Nortthern Ireland's Rory McIlroy can still end the year top of the European Tour money list.

Story highlights

World No.2 Rory McIlroy has a share of the lead at the Hong Kong Open

The 22-year-old is level on seven-under with Spain's Alvaro Quiros

McIlroy can still overhaul Luke Donald at the top of the European Tour money list

Tiger Woods is three-shots behind leader K.J. Choi at the Chevron World Challenge

CNN  — 

World number two Rory McIlroy retained a share of the lead at the Hong Kong Open despite a poor finish to Friday’s second round, keeping alive his hopes of overhauling Luke Donald at the top of the European Tour money list.

Northern Irishman McIlroy needs to finish in the top two at the Hong Kong Golf Club to stand any chance of stopping world No. 1 Donald becoming the first player to finish top of both the European and PGA Tour money lists.

The U.S. Open champion was seven under par at the halfway stage, level with joint first-round leader Alvaro Quiros of Spain – who also carded one-under 69 – and one shot clear of Thailand’s Panupol Pittayarat (65) and Scotland’s Richie Ramsay (66).

McIlroy and former world No.1 Martin Kaymer are both over €1 million ($1.35 million) behind Donald ahead of next week’s Dubai World Championship, the season-ending tournament which boasts a prize fund of $7.5 million.

Both Donald and Kaymer are in action at the unsanctioned $5 million Nedbank Challenge event in South Africa. Donald carded 72 on Friday to be five shots behind halfway leader Graeme McDowell, while Kaymer carded 68 to be one off the pace along with Lee Westwood, Jason Dufner, Robert Karlsson.

McIlroy could have been in an even stronger position heading into the weekend, but bogeys on the final two holes saw him slip back into a share of the lead.

“Obviously it wasn’t the way I wanted to finish,” the 22-year-old told the European Tour’s official website.

“I got myself into a good position, looked like I could have had a good chance there to get to 10 under par, and then to finish at seven is a bit disappointing. I hit a few loose shots coming in.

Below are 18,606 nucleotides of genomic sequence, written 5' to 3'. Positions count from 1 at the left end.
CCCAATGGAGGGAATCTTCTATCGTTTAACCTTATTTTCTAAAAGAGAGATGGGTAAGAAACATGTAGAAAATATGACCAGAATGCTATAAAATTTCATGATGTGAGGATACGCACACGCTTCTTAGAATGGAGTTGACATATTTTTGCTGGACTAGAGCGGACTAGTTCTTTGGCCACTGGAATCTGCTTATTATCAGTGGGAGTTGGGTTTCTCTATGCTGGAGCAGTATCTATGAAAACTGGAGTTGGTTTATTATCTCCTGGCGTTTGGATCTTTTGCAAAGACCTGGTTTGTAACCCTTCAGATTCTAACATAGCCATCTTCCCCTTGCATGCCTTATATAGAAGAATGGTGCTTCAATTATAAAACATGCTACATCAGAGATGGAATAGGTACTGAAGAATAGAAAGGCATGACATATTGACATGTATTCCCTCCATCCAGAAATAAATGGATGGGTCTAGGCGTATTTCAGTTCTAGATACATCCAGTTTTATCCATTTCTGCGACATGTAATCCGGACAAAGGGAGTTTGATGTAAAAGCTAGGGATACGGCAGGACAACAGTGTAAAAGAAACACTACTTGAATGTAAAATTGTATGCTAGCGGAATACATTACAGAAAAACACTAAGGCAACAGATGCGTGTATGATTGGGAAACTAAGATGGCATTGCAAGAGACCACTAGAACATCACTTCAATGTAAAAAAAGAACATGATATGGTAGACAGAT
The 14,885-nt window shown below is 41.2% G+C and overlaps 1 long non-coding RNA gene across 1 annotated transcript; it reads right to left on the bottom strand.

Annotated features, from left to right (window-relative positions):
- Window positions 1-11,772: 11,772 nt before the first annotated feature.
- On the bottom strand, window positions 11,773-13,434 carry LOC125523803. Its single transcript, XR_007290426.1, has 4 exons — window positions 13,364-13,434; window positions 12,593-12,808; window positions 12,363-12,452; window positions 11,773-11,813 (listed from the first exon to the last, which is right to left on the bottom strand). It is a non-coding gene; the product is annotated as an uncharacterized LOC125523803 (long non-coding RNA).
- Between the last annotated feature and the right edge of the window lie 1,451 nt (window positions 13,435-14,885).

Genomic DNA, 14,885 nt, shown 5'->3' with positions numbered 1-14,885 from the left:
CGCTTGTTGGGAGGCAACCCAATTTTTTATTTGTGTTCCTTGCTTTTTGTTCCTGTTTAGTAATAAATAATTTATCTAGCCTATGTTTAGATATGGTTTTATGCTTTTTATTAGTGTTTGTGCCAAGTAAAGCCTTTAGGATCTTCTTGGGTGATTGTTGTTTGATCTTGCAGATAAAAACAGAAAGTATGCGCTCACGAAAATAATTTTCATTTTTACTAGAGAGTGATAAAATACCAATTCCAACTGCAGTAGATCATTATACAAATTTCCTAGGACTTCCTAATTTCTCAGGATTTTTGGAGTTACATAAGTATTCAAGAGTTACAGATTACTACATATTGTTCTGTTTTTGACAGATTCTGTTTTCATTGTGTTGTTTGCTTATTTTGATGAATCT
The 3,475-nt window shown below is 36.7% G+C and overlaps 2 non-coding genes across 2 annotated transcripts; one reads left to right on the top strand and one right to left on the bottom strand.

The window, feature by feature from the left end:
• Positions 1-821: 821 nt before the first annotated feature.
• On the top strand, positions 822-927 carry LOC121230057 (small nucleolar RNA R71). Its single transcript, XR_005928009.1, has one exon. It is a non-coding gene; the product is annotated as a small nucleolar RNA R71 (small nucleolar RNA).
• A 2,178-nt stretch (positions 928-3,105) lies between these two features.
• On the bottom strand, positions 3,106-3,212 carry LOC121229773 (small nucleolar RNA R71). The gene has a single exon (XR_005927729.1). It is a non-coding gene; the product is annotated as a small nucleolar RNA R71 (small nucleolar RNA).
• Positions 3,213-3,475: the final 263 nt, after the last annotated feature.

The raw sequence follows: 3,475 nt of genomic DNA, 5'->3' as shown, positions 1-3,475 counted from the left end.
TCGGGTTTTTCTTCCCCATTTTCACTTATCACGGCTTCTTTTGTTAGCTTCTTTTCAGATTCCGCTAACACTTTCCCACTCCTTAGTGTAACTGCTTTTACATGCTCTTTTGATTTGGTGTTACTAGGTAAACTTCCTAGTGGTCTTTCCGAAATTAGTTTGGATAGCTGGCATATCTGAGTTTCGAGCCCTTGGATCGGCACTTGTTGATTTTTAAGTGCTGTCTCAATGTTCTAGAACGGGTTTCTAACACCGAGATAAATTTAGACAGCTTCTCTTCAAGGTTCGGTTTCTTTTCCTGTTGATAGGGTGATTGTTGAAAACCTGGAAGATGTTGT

“It’s something I’ll have to try and eliminate tomorrow if I want to try and lead this golf tournament going into Sunday.”

Quiros was also left slightly frustrated after a mixed round saw him card four birdies and three bogeys.

“Unfortunately, I didn’t play as well as yesterday,” said the world No. 50. “I managed the round well until the first hole, my 10th. I three-putted there, I three-putted the second and after that, I didn’t hole any good putts.

“Finishing with a bogey at the ninth was a bit frustrating but this is how it is. It’s a shame because without these two three-putts, it was a proper number, nine under would be great.”

Quiros’ compatriot Miguel Angel Jimenez shot a second-round 70 to be in a three-way tie for fifth on five-under 135, alongside New Zealand’s Danny Lee and Thailand’s Pariya Junhasavasdikul – who both shot 65.

Englishman David Horsey was tied with McIlroy and Quiros for the lead after day one, but he shot a 72 to drop back to eighth along with Australia’s Marcus Fraser (69), Denmark’s Soren Kjeldsen (66), Austrian Martin Wiegele and Peter Hanson of Sweden.

Meanwhile, South Korean veteran K.J. Choi held the first-round lead at Tiger Woods’ postseason Chevron World Challenge after carding a six-under 66 on Thursday.

The 41-year-old, who played against Woods in the International team’s defeat at last month’s Presidents Cup, fired birdies at the first five holes.

Host Woods, seeking his first tournament win in two years, was three shots back in a tie for second with U.S. teammate Steve Stricker.

“Anything under par is a good day today with the wind up,” Woods, a four-time winner of this event, told the PGA Tour’s official website. “If the wind stayed down, you’re going to have to shoot probably 68 or below for it to be a good score.”

American trio Nick Watney, Jim Furyk and Rickie Fowler were tied for fourth on 71, while World Cup of Golf winners Matt Kuchar (72) and Gary Woodland (73) were joint seventh and ninth respectively.